It is going to be very bad, not in the next 5 years or even the next 8 years, but on the 9- to 10-year horizon it could be quite difficult.

Less low-hanging fruit

Over the past decade of fee reductions (about $1 per week for cataract alone), all but the most backward practices and practitioners have pursued some degree of benchmarking, service expansion, raw productivity enhancement and cost-containment. These efforts to pick the “low-hanging fruit” have, for the most fortunate practices, largely buffered fee cuts and regulatory burdens.

Over the next decade, even the most intelligent, heroic efforts by practitioners will have less of a buffering impact, and all practices will have a more directly proportional income hit from every fee reduction.

The low hanging fruit in this business, whether it is cost containment or revenue enhancement, has largely been plucked off the tree, and it is going to be increasingly more difficult to spot in the future.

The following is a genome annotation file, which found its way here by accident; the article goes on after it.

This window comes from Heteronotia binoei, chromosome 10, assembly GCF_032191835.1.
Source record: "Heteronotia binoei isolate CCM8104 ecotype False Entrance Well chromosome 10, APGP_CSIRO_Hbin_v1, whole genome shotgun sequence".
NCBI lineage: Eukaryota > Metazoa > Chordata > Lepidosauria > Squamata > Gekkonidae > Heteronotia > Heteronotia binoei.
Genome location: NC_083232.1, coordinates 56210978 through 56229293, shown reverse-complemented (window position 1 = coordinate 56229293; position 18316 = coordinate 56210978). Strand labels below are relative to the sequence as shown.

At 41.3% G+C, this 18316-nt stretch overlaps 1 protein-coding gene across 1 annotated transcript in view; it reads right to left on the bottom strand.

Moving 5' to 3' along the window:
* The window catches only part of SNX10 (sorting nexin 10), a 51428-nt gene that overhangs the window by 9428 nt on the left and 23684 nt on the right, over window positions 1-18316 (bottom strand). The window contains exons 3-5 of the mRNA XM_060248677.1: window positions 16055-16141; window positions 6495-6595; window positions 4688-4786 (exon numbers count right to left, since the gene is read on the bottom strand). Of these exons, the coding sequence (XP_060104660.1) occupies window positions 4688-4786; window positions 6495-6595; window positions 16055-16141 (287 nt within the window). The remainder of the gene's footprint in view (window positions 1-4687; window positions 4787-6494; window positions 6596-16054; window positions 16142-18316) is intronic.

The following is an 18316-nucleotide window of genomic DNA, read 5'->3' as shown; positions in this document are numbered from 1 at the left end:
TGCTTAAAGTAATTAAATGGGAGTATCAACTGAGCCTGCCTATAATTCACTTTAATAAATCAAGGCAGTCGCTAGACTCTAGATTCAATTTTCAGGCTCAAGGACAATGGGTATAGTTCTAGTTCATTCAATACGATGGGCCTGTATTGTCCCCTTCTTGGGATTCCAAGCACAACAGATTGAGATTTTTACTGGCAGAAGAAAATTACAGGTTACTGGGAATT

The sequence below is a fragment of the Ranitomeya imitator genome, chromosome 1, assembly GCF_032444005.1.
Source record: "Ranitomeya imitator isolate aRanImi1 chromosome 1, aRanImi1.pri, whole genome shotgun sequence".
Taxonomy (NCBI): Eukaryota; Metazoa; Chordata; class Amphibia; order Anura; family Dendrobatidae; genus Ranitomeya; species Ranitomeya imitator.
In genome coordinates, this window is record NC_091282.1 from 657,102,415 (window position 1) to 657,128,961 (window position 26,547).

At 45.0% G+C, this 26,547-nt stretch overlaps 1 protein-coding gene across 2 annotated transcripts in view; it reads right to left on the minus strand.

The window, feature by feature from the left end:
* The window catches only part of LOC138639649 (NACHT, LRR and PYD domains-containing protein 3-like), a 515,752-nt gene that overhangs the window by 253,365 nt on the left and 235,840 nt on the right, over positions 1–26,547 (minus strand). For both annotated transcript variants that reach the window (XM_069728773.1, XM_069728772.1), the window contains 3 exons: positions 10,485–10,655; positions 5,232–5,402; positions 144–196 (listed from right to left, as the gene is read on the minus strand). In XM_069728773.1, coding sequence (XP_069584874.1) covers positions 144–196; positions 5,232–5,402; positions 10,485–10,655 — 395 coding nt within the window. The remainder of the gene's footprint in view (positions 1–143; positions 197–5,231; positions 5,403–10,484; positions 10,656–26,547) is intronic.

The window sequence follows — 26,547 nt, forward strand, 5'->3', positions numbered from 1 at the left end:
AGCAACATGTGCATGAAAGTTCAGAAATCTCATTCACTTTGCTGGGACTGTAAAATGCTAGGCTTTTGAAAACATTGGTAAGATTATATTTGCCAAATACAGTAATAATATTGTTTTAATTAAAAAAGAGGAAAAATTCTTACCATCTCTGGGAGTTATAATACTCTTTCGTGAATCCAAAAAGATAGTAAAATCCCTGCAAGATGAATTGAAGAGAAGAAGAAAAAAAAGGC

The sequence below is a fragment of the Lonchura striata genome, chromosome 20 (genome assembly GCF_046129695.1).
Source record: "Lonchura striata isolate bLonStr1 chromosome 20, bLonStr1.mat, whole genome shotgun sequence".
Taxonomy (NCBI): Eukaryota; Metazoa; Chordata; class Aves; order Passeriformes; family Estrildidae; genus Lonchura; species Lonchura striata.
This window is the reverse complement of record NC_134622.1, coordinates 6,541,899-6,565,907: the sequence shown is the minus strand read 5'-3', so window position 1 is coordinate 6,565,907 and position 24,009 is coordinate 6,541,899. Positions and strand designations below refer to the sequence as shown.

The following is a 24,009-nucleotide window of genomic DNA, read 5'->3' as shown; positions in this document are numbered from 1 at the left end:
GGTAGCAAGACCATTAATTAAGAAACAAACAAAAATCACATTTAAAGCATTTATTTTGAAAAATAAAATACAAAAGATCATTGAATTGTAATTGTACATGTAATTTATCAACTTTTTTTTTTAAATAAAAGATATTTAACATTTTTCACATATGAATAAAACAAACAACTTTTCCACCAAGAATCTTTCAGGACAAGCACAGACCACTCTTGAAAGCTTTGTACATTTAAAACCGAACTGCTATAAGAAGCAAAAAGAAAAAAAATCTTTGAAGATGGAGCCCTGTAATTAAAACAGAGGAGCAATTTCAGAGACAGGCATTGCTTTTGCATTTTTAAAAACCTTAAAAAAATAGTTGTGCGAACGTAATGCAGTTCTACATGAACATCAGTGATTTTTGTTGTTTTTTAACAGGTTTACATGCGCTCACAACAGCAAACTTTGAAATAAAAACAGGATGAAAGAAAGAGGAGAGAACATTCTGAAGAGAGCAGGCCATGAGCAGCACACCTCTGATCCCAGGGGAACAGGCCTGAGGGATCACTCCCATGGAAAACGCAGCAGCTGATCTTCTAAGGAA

The practices that have been successful in the past 10 years are probably going to be at the head of the pack again in the next decade. The practices that have been laggard in some of these areas, if they continue to lag, will go out of business. I am involved with more frank collapses and bankruptcies of ophthalmic practices today than I have ever been in my past 20 years in this industry.

Surgeon manpower crunch looms

America’s baby boom is echoed in the distribution curve of U.S. ophthalmologists. An increasing percentage of U.S. ophthalmic surgeons will enter their sixth decade and start retiring at the same time that the growing bulge of patients becomes eligible for Medicare.

Unless utilization controls are applied, a strong business opportunity looms for the under-55 generation of ophthalmologists today who can operate efficient, high-volume practices. They can potentially reap both professional and facility fees, along with passive income from nonpartner employee providers.

Opportunities left behind by ophthalmologists will be readily infiltrated by optometric providers, whose legally sanctioned scope of practice and ability to employ ophthalmologists is poised for continued expansion.

PPMC reincarnation?

Ophthalmic physician practice management companies that took a national, top-down, Wall-Street-capitalized approach to eye care consolidation — companies such as PRG, Vision 21 and NovoMed — failed in their original concept. Amid their rubble lie the seeds for any number of bottom-up opportunities to increase contracting security, broaden services, share fixed costs and brand effectively.